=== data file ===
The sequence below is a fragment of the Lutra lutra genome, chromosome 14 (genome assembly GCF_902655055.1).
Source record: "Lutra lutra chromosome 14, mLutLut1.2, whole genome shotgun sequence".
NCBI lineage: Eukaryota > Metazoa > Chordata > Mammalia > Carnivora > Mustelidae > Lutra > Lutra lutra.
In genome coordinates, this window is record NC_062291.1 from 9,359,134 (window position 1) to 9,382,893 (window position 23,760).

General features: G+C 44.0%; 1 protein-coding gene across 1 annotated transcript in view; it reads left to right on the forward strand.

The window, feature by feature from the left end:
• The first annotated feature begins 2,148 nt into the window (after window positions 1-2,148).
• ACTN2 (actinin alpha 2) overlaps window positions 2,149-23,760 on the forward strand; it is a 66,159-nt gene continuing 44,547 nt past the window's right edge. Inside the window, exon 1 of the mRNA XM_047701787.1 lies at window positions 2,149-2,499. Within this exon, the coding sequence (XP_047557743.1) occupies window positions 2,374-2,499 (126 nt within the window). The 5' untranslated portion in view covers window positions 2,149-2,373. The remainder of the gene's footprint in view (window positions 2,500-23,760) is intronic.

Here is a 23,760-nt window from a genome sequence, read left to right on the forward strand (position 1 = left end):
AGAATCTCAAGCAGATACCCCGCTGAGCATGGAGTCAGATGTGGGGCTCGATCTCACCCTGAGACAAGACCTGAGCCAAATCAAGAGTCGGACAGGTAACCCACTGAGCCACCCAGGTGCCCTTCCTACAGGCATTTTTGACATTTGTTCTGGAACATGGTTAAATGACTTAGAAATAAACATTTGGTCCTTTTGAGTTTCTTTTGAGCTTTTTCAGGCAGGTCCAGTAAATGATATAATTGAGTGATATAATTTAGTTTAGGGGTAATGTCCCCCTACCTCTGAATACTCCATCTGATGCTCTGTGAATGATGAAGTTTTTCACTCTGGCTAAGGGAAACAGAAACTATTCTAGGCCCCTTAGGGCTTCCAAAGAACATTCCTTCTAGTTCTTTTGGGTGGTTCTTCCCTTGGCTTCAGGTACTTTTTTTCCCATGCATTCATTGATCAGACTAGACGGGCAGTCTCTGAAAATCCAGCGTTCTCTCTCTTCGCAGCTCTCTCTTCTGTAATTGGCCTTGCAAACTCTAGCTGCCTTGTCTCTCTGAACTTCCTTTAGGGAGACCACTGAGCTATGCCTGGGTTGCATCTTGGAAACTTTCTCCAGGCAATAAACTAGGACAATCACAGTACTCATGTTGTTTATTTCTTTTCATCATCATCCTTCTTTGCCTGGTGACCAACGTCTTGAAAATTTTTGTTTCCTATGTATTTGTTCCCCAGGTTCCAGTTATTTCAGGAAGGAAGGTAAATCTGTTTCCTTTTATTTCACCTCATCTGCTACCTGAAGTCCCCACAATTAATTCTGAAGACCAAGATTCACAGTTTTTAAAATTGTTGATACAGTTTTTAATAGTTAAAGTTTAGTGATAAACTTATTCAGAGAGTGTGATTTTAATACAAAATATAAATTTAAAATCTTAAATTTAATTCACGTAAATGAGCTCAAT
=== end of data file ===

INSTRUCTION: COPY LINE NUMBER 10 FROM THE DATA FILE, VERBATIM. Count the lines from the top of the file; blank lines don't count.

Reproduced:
AGAATCTCAAGCAGATACCCCGCTGAGCATGGAGTCAGATGTGGGGCTCGATCTCACCCTGAGACAAGACCTGAGCCAAATCAAGAGTCGGACAGGTAACCCACTGAGCCACCCAGGTGCCCTTCCTACAGGCATTTTTGACATTTGTTCTGGAACATGGTTAAATGACTTAGAAATAAACATTTGGTCCTTTTGAGTTTCTTTTGAGCTTTTTCAGGCAGGTCCAGTAAATGATATAATTGAGTGATATAATTTAGTTTAGGGGTAATGTCCCCCTACCTCTGAATACTCCATCTGATGCTCTGTGAATGATGAAGTTTTTCACTCTGGCTAAGGGAAACAGAAACTATTCTAGGCCCCTTAGGGCTTCCAAAGAACATTCCTTCTAGTTCTTTTGGGTGGTTCTTCCCTTGGCTTCAGGTACTTTTTTTCCCATGCATTCATTGATCAGACTAGACGGGCAGTCTCTGAAAATCCAGCGTTCTCTCTCTTCGCAGCTCTCTCTTCTGTAATTGGCCTTGCAAACTCTAGCTGCCTTGTCTCTCTGAACTTCCTTTAGGGAGACCACTGAGCTATGCCTGGGTTGCATCTTGGAAACTTTCTCCAGGCAATAAACTAGGACAATCACAGTACTCATGTTGTTTATTTCTTTTCATCATCATCCTTCTTTGCCTGGTGACCAACGTCTTGAAAATTTTTGTTTCCTATGTATTTGTTCCCCAGGTTCCAGTTATTTCAGGAAGGAAGGTAAATCTGTTTCCTTTTATTTCACCTCATCTGCTACCTGAAGTCCCCACAATTAATTCTGAAGACCAAGATTCACAGTTTTTAAAATTGTTGATACAGTTTTTAATAGTTAAAGTTTAGTGATAAACTTATTCAGAGAGTGTGATTTTAATACAAAATATAAATTTAAAATCTTAAATTTAATTCACGTAAATGAGCTCAAT